With that out of the way, let’s dive in…


Here we have presented a key spur for the progression toward an immersive approach to learning:

‘In learning, we spent years implementing learning management systems that are essentially prisons for learning content. …we missed the point about learning’.p. xi

It is clear that the learning technology approaches adopted thus far need to change: 
‘… data does not give us meaning’ p.xii
‘Human interaction is what gives us meaning’ p.xii

We have witnessed the journey of Internet from ‘digital billboard’ to  a ‘place‘ for meaning to be found and interaction to occur.(p.xii).

The legacy practises within some organisations which do not foster place, context, collaboration & meaning are criticised as ‘deeply dysfunctional’ p.xii.

Clearly, there is need for change.


P.xv Kicks off with a case for the value of a architecture/framework when approaching the creation of immersive learning experiences, drawing an analogy with building architecture.
Whilst setting out its stall as a reference text for organisations designing ‘meaningful’ 3D worlds, the text reveals that it is coming from a traditional pedagogical perspective ’ guidelines… for someone teaching in a 3D virtual world’.p.xix
I am not sure if the pedagogical-over-dialogical approach is due more to the need for the text to not be proposing disruption to existing training archetypes in order to be more readily accepted/adopted by organisations.

Chapter 1

The first chapter kicks off with a great example of realtime collaboration via social media (facebook) which illustrates well the potential for dexterity and flexiblity of people and tools to respond to a threat or opportunity.

The Invisibly Pervasive Web p.4

The chapter begins the journey that it is going to take through on the development of the internet and its impact to people and organisations, using as its starting point the introduction of the Mosaic browser in 1993.
It makes an interesting assertion that what is occurring is an ‘acceleration of the co-evolution of society and technology’ (my emphasis). Also making the observation of the internet as ‘a pervasive and expanding ecosystem whose central purpose is to facilitate collective action, learning & growth’.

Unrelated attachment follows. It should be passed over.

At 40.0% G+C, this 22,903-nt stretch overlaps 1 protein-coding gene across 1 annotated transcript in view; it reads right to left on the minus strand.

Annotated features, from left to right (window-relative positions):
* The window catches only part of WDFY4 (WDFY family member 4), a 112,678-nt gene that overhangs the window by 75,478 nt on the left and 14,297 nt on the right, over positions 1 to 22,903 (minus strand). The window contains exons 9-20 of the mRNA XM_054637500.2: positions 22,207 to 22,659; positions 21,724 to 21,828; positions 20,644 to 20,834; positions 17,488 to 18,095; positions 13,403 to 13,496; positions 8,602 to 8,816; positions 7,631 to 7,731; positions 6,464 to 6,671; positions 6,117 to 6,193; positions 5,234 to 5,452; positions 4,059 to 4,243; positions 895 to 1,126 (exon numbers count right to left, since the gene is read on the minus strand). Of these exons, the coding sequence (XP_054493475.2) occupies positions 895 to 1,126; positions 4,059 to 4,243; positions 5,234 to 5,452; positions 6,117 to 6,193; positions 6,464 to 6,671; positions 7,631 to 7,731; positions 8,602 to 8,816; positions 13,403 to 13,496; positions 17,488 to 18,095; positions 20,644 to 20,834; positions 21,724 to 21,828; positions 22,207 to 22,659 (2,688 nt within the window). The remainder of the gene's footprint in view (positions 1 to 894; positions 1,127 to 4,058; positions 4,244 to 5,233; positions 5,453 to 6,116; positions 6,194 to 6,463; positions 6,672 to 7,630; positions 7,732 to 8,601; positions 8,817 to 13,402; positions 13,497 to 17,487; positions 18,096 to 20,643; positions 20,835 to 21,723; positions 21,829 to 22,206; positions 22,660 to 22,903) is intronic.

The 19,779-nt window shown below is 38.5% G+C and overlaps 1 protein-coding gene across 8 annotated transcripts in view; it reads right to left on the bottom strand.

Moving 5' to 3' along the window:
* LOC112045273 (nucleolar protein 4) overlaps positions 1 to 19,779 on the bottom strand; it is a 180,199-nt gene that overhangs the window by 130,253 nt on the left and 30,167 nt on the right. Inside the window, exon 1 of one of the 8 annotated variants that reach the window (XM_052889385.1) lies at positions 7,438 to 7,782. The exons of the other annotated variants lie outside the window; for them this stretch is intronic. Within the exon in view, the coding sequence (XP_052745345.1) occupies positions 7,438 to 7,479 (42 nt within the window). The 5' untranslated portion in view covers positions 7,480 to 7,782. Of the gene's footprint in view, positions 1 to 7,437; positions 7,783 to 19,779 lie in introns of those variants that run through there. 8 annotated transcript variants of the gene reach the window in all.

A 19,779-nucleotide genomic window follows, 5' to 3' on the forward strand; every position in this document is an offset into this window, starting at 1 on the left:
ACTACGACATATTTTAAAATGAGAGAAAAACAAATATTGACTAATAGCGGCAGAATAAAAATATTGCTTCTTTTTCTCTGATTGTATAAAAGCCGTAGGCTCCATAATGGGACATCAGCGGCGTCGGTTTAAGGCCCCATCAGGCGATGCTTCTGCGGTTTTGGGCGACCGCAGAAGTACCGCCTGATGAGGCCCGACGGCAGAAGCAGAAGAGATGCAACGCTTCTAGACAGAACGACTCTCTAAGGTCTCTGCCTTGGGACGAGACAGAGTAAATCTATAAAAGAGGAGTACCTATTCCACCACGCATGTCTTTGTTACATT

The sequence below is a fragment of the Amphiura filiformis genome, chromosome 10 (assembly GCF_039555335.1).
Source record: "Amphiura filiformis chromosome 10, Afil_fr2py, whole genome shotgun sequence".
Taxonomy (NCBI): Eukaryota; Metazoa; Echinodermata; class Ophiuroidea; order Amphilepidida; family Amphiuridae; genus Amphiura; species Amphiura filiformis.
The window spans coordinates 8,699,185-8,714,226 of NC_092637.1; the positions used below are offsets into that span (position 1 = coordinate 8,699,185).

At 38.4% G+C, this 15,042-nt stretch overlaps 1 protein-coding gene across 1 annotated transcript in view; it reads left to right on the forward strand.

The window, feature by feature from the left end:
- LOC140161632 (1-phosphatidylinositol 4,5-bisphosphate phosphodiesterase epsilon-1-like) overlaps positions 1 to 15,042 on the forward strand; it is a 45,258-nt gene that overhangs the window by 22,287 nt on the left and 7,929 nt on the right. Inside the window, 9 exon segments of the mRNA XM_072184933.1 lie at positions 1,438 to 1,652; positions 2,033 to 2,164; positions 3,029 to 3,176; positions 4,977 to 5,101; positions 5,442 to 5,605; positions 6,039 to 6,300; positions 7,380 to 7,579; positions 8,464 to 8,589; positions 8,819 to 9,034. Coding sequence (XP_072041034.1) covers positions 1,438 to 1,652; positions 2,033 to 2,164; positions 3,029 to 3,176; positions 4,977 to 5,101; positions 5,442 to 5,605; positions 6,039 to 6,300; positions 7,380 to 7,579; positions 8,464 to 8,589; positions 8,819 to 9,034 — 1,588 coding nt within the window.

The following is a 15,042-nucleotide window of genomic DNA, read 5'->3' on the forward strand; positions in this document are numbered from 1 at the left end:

Welcome to the Webvolution p.7

A story of the phases leading to the present internet age: 

  • Web 1.0 was focussed on connecting “TO” the web;
  • Web 2.0 is focussed on connecting “THROUGH” the web;
  • Web 3.0, which is happening now, is focussed on connecting “WITHIN” the web.

There is a very useful diagram on p.8 that includes a description of the changes in value proposition for the three phases above, ranging from ‘Access’ for Web 1.0 through to ‘co-create’ for Web 3.0.

A number of examples are given of specific businesses and services that illustrate the changes between the three phases.

Key themes here are: 

  • The journey for users:
    From passive to active
    From consumption to production 
  • The need & potential for business to change to adapt to/exploit the changing landscape :
    ‘Instead of working for eBay, eBay works for them’.
  • The revolution and value-creating potential of collaboration & co-creation.

 The Immersive Internet: Collaborate and Co-Create

Gaming platforms are introduced as successful examples of the 3D internet – World of Warcraft and Second Life.
Also introduced are the significant economies, virtual and meatspace, that have grown-up around them.

On the impact that such environments will have on future working patterns, Wharton professor Dan Hunter is quoted: ” I confidently predict that my kids… will end up working in one or more of these worlds.”p.14

Social Production Comes of Age

This section focusses heavily on the democratising impact of the 2nd & 3rd phases of the webvolution and the changes, amongst other things, from traditional ‘employee’ roles to ‘entrepreneur’ roles.
There is a useful diagram on page 15 that illustrates this.
This section cites that individuals now have a much greater degree of autonomy over what they are engaged and the extent to which they are engaged in it.
It also observes that entrepreneurial start-ups are exploiting social production much more than traditional enterprises.

The Immersive Internet Singularity

This section first highlights the connection between the development of enterprise IT architecture and the progression toward the ‘immernet’ – ‘the delivery of the immersive characteristics of the 3D environments over the internet’ – P.17

The achievement of the ‘immernet’ is also described as a ‘singularity’ e.g. convergence of ’4 discrete software arenas’:

Convergence Point 1
Integration of 2D collaboration tools with knowledge management systems.

Convergence Point 2
User-tagging of content.
‘More tagging means more knowledge accidents of both the people-to-people and people to information kind.’

Convergence Point 3
Integrated 3D Social Networking
e.g. MySpace to become ‘MySPACE’

Convergent Point 4
Immersive 3D Immersive 3D Learning Experience
‘Immersive experience that drives sustained engagement’.
Dissolution of formal structures.
‘The Future might consist of a billion one-person enterprises- people who act as free agents moving freely and frequently from project to project as their skills, focus and passion shift.’ 

Business Unusual

This for me is the crux of the chapter and the point to which it has been leading as the launch pad for the chapters that follow.
The fate that awaits an enterprise that fails to change sufficiently rapidly is illustrated using the analogy of a balloon within a pressure chamber whereby, if the molecules inside the balloon move slower that those that surround it, the balloon will collapse. 

So, this really is the point. Innovation requires collaboration, experience, knowledge, feedback, learning, sharing and as high an incidence as possible of collisions between these and opportunity.